In July 2011 the decision was taken to go with LibraryAnywhere as a means of providing mobile access to the Library catalogue and student accounts and an annual subscription to the resource was taken out.
The catalogue search box is embedded in the app and pulls information back into the app rather than displaying it on the catalogue page. Similarly on logging into the library account via the app using the reader’s standard institutional login, the information shown is a trimmed down version of that shown when using the library web pages. Users are able to view the status of holds placed on print stock via the catalogue, view their borrowing history, and their fines status and history.
Little further development was made to LibraryAnywhere for most of the 2011-12 academic year, as during most of this time members of Library Services staff were also very involved with a walk-in access project, which took priority for staff time. However publisher and service provider emails to discussion lists, reporting mobile availability of their e-journals pages were stored, as were emails and blog posts to the m-libraries group pages.
Work commenced in August/September 2012 to add links to the LibraryAnywhere app directing users to the mobile information pages on publisher and database provider websites.
Many of these sites allow for synchronization of the app to the institutional entitlements when set up when on campus. QMU recommends that its users use these routes to mobile access, as, although shibboleth provides a straightforward method of authentication when not logged into the university network, it is far easier to have authentication already in place via the synchronization offered.
eBook supplier websites are not included in these listing as all ebooks to which QMU has access have MARC records in the catalogue and access is available from there.
The liaison team is incorporating the promotion of LibraryAnywhere into their programme of marketing. This includes ‘guerilla’ stalls in the University canteen, workshops, promotion via social media, twitter, Facebook and the LRC blog.
The LibraryAnywhere app was installed at QMU and now provides the following links:
- direct access to the library catalogue, the ability to search for all our resources and place holds on print materials
- the ability to check a library account, renew books and check fines
- books a group study room
- locate a free thin-client terminal
- check location, opening hours and library contacts
- e-resource links to publisher information pages for setting up mobile access
- links to the institution FAQ pages
- links to the Library news blog and Twitter account
Usage statistics are available via the Admin site and show spikes of use when additional links have been added, particularly in Sept 2012 and Nov 2012, when the e-resource links were added and publicised. This is likely associated with Induction for the new session.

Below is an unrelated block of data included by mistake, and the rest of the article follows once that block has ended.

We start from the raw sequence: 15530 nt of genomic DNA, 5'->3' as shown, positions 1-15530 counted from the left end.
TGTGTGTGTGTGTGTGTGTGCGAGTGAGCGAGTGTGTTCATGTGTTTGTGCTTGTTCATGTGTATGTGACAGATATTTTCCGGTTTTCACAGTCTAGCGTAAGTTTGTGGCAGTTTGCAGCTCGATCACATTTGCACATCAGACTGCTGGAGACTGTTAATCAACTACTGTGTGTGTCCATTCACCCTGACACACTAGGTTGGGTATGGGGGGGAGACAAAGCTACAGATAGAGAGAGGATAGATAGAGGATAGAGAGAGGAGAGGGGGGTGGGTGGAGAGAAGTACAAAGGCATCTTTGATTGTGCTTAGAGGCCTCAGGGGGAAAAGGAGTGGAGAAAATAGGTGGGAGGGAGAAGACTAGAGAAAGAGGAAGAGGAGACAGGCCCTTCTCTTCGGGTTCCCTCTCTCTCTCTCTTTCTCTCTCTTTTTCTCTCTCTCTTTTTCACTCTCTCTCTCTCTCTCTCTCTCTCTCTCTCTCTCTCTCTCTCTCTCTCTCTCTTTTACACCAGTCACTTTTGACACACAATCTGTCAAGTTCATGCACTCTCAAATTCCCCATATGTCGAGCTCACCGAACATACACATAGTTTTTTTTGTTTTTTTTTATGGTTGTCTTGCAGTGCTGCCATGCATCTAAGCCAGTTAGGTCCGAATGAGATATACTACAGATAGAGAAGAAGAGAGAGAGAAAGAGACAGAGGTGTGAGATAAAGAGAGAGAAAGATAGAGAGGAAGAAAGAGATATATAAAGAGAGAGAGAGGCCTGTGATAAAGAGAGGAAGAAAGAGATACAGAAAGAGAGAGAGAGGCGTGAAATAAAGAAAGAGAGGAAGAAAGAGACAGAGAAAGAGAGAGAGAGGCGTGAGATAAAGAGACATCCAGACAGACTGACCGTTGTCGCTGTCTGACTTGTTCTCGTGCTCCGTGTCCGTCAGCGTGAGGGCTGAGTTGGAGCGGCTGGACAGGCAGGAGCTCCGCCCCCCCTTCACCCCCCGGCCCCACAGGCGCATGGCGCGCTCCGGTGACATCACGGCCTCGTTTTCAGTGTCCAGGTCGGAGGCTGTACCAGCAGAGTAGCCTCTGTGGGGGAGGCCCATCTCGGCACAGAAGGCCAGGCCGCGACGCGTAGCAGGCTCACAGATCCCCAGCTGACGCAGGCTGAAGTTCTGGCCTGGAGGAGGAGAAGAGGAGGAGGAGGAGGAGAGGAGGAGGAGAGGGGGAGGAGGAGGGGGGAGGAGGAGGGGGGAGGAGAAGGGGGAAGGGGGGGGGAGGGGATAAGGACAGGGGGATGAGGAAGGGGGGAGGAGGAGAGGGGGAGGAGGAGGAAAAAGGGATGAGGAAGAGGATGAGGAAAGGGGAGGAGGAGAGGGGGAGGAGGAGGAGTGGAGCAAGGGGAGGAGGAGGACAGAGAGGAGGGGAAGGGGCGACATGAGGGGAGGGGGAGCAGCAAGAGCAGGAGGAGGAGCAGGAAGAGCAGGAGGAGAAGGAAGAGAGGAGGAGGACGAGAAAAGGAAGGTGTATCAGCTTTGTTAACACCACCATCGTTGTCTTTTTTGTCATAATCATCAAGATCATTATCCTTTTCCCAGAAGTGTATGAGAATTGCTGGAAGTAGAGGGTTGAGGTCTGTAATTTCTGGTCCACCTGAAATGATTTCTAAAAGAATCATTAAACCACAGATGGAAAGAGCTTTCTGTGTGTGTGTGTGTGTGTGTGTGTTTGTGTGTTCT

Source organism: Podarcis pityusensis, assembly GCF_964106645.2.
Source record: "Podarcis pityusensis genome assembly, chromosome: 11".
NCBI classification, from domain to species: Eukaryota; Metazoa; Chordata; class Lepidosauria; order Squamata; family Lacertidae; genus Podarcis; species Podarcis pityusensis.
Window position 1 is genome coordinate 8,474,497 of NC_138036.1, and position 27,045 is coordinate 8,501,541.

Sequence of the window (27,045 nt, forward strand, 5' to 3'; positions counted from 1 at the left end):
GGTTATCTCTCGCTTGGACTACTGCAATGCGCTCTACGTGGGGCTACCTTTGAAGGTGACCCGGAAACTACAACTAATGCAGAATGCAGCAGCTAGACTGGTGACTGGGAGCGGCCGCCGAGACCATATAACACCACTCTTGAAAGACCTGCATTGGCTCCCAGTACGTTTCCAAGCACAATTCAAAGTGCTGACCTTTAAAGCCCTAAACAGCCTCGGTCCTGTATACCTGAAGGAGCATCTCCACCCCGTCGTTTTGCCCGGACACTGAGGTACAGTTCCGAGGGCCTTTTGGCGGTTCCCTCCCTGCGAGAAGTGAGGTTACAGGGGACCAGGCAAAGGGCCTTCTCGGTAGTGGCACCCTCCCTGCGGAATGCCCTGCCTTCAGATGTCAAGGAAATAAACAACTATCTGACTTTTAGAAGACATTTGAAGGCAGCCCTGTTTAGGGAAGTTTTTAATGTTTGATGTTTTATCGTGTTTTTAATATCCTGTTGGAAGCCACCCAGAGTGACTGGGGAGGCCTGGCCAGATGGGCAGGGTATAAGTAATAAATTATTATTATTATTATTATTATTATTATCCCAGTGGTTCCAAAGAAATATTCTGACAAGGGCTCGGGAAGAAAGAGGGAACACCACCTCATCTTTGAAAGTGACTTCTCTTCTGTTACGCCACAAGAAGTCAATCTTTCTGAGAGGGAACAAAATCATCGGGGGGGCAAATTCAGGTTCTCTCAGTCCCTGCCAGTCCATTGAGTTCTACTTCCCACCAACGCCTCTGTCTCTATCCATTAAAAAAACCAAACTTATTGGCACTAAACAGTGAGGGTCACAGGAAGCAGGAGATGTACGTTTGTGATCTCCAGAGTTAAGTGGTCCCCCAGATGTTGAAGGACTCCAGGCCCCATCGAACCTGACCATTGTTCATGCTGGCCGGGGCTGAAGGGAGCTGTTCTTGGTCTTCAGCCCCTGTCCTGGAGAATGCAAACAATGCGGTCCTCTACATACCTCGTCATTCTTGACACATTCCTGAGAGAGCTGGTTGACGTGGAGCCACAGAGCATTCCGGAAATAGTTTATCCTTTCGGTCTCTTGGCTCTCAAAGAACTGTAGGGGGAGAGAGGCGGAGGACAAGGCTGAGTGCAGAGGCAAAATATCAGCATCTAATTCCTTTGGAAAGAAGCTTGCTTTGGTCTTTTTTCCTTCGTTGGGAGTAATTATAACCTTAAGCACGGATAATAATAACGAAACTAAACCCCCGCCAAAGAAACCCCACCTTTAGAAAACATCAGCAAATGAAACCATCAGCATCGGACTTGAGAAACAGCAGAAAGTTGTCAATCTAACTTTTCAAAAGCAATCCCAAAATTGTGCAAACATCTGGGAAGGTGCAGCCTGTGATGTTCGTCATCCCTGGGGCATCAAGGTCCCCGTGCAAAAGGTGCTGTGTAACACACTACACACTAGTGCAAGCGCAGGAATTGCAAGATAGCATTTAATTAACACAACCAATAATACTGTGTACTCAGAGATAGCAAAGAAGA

Since then, use has been steady throughout the academic year and while a falloff is to be expected over the summer months we would expect use to rise again with the new session and further publication.
LibraryAnywhere is inexpensive, and although currently the screens can only be customized by paying a higher subscription, the existing layout is clear and clean. It provides the Library with the means to provide mobile access to our resources but at a fraction of the cost of a bespoke app. Future development is easily sustainable within the staff resource of the Library and staff at QMU would recommend the service to other libraries aiming to provide mobile access to their services.
Anecdotal feedback has confirmed that students like the app and use the links to the services it offers to them, however very positive feedback was received on 11th April 2013 from a member of academic staff via the Library Twitter account.
- (Academic staff) What is library anywhere exactly?
- (QMULRC) It’s an app that is freely available. U can log into renew books but also look at mobile versions of ejournals/databases
- (Academic staff) that is sooooo cool!
- (QMULRC) Thanks. We think so too!
- (Academic staff after downloading it) Hurrah! I love it J
If we were undertaking the process again, we would still choose LibraryAnywhere as the means of providing mobile access to resources. However, we would ensure that the project proceeded continuously and would have avoided having months where very little information was added to the app. It is possible that by working in this way that a full launch could have taken place and also that the resource could have had more impact on new students as it could have been incorporated more fully in Library induction at the start of the academic session.
Barbara Houston – Technical Services Manager, Learning Services at Queen Margaret University, Edinburgh
Date of creation
15th April 2013
The Jisc Regional Support Centre Scotland supports the development of educational e-learning. We may refer to specific products, processes or services. Such references are examples and are not endorsements or recommendations and should not be used for product endorsement purposes.